By riding the wave of popular trends, you can get abundant Discover traffic in a short time frame.

A good example of timely content is last year's article reviewing the latest Mission Impossible movie. As you can see in the following graph from Search Console's Google Discover tab, the article had 182k impressions and 6.3k clicks in only two days:

Of course, the hype surrounding trending topics often dies down quickly, so you'll want to constantly look for new opportunities. You can do this in several ways, such as:

  • Using Google Trends to explore different topics and their recent search interest
  • Keeping track of your chosen topic through social media platforms like X and Reddit
  • Following the latest industry changes using the relevant publications in your niche

6. Optimize for mobile devices

Seeing as Google Discover is a mobile-only platform, it's crucial to optimize your content accordingly.

Google switched to mobile-first indexing in 2020, so any effort to make your pages mobile-friendly can positively impact your overall SEO strategy.

You can use PageSpeed Insights to measure your content's current mobile performance and identify areas of improvement. The most important aspect to focus on is Google's Core Web Vitals, which encompass three metrics:

  1. Largest Contentful Paint (LCP)—Measures the perceived page load speed by assessing the time needed to load the page's main content
  2. Cumulative Layout Shift (CLS)—Determines a page's visual stability by measuring the sum total of unexpected layout shifts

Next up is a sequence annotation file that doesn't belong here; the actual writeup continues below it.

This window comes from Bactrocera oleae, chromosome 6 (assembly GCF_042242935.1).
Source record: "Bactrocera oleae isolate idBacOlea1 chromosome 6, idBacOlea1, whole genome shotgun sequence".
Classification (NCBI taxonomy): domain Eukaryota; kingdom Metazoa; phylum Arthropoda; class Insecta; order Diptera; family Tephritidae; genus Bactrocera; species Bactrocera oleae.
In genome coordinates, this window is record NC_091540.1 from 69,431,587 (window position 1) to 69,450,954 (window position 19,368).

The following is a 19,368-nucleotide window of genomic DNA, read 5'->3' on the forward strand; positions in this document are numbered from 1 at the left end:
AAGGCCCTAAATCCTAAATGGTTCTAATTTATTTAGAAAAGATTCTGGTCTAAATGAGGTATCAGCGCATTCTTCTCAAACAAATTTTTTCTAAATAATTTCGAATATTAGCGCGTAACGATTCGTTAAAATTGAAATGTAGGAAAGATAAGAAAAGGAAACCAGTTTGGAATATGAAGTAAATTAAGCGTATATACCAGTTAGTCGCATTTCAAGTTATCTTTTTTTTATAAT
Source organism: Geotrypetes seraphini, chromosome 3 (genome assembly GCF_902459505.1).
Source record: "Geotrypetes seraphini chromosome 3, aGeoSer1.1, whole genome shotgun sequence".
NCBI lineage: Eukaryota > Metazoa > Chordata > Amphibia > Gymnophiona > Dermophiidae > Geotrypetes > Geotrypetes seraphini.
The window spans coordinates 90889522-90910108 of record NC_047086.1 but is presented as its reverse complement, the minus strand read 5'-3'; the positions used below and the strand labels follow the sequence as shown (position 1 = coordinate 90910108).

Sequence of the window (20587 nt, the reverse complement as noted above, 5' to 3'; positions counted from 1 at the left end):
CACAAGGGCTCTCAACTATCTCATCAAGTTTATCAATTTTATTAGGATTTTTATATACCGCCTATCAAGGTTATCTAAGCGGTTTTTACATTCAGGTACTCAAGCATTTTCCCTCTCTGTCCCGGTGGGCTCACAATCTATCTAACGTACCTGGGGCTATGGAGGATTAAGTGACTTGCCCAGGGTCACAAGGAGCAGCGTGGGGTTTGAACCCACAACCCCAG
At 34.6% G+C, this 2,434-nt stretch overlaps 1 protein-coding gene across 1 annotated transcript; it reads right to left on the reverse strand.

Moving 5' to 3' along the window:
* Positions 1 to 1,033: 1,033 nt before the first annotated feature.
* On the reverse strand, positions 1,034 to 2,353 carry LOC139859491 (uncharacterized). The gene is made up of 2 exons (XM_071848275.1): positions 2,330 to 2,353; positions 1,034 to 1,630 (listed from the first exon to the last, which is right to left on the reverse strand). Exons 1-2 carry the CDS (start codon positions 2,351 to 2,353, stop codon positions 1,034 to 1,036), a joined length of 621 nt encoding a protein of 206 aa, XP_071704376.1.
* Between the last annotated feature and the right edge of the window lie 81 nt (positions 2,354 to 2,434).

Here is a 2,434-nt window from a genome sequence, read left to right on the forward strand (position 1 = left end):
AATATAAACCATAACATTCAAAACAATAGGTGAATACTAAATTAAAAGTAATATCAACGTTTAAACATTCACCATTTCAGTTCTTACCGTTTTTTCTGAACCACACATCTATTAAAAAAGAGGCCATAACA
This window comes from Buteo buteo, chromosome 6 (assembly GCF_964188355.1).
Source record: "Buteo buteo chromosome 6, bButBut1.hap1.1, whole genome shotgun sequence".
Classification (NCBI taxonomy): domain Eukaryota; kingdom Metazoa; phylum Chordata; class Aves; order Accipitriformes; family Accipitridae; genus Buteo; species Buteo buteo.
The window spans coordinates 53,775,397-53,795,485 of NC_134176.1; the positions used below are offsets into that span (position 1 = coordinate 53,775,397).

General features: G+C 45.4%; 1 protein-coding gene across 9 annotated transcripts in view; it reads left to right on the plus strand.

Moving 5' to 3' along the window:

3. Interaction to Next Paint (INP)—Assesses a page's responsiveness by tracking any latency of taps, clicks, and keyboard interactions

You'll also get an overview of other notable metrics, such as First Input Delay (FID) and Time to First Byte (TTFB), whose values should be within Google's prescribed ranges.

PageSpeed Insights will use these metrics and other factors to calculate the Performance Score, a reliable indicator of the page's overall mobile friendliness.

When you scroll down, you'll get complete diagnostics of performance issues, which makes it easy to spot errors.

Before getting into the nitty-gritty with PageSpeed Insights, you can take the following general tips to optimize your content for mobile devices:

Format your content properly—A few lines of content on a desktop can appear as huge blocks of text on a smartphone. Break up your content with lists, bullet points, and other elements that contribute to the overall readability.

Optimize images—Make sure your images are compressed so that they don't impair the page's load time. You can use a format like WebP for lossless compression.